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ISAs Advice

An ISA is an Individual Savings Account that allows individuals to hold cash or shares without having to pay tax on interest accrued or dividend payments. The most common type of ISA is a simple cash ISA. You can open an ISA with a bank or building society, subject to approval.

Cash ISAs

A cash ISA allows the account holder to deposit money into the account up to a set limit each year. This set limit is called the ISA allowance. The ISA pays interest on this money and any money left in the ISA from previous years. The interest paid is not subject to tax.

When should you get an ISA?

Anyone at any age should consider getting an ISA if they plan to save. To make the most of this saving opportunity and avoid having to pay tax on interest for longer, the earlier you take out a cash ISA the more beneficial it can become, especially if you add to it each year.

The pros and cons of Cash ISAs

The benefits of using a cash ISA are:

  1. Your capital is secure and not at risk
  2. You can find competitive interest rates, usually better than other savings accounts
  3. You still have access to your money in an emergency
  4. Easy to transfer to other ISA providers
  5. No tax to pay on interest payments

The disadvantages of cash ISAs are:

  1. You cannot deposit more than the ISA allowance within one tax year
  2. The new Personal Savings Allowance allows everyone to earn up to £1,000 of interest each year with no tax to pay, making the tax benefits redundant for many people. This is especially true if you haven’t repeatedly contributed large amounts to your cash ISA.

Other types of ISA

Along with Cash ISAs, you can also find stocks and shares ISAs, Lifetime ISAs, Help to Buy ISAs (discontinuing) and Junior ISAs.

Stocks and shares ISAs

A stocks and shares ISA allows each individual to use their ISA allowance to invest in a wide range of stocks, shares and bonds through a single account and one pool of money. Whereas a cash ISA does not require you to pay tax on interest, a stocks and shares ISA doesn’t require the ISA holder to pay tax on dividend payments and profits.

Pros and cons of stocks and shares ISAs

The pros of stocks and shares ISAs are that they enable a tax-efficient method of investing and streamlining investments into one location. However, unlike a cash ISA where your capital is secured, there is always a chance you could lose capital by using a stocks and shares ISA because they have investment risk.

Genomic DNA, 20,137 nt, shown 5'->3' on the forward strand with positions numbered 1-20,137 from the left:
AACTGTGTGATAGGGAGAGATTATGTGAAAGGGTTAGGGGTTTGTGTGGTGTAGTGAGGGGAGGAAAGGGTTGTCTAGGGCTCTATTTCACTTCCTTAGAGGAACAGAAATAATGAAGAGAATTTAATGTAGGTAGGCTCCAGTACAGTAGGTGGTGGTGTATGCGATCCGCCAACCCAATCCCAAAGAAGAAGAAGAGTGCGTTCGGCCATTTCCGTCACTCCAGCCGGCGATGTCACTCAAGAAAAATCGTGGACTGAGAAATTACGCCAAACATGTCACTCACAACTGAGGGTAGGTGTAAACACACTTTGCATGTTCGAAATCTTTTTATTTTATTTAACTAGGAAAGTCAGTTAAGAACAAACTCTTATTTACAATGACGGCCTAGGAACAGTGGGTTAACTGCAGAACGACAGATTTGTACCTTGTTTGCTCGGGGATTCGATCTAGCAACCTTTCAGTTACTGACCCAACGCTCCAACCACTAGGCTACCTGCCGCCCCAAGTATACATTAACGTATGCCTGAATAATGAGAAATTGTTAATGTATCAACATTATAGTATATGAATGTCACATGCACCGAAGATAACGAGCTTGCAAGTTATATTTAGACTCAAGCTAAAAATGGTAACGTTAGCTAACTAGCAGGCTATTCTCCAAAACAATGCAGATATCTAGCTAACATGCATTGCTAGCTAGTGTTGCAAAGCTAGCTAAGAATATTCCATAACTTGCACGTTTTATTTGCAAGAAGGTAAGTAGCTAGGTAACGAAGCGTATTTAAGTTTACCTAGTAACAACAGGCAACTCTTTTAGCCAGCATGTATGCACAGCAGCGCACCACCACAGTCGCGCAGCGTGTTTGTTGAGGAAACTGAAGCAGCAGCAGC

Lifetime ISA

People between the age of 18 and 39 can choose to open a lifetime ISA. You can add up to £4,000 to your lifetime ISA every year to help buy a home or for retirement. Every year the government will add 25% of your deposit to the account, meaning you could receive up to an additional £1,000 every year into the account – plus interest. This continues until you are 50 years old. Penalties apply if you do not use the money to buy a home or for retirement.

Junior ISAs

You can get junior cash ISAs and even junior stocks and shares ISAs. These accounts follow the same rules as explained above but with a lower ISA allowance, currently less than 50% of the adult ISA allowance. They must be used for your children.

Transferring ISAs

Transferring your existing ISA to another bank has been made easier. You must let the provider you wish to transfer to know you want to switch. They will give you a form to fill out to complete the transfer.

For help understanding, comparing, and opening the right ISA for you, reach out to one of our Moneysprite ISA advisers to discuss your ISA options. We have advisers from Chelmsford to London, down to New Forest, Bournemouth and the South East, and help clients across the UK. Our friendly and patient team are here to assist you.

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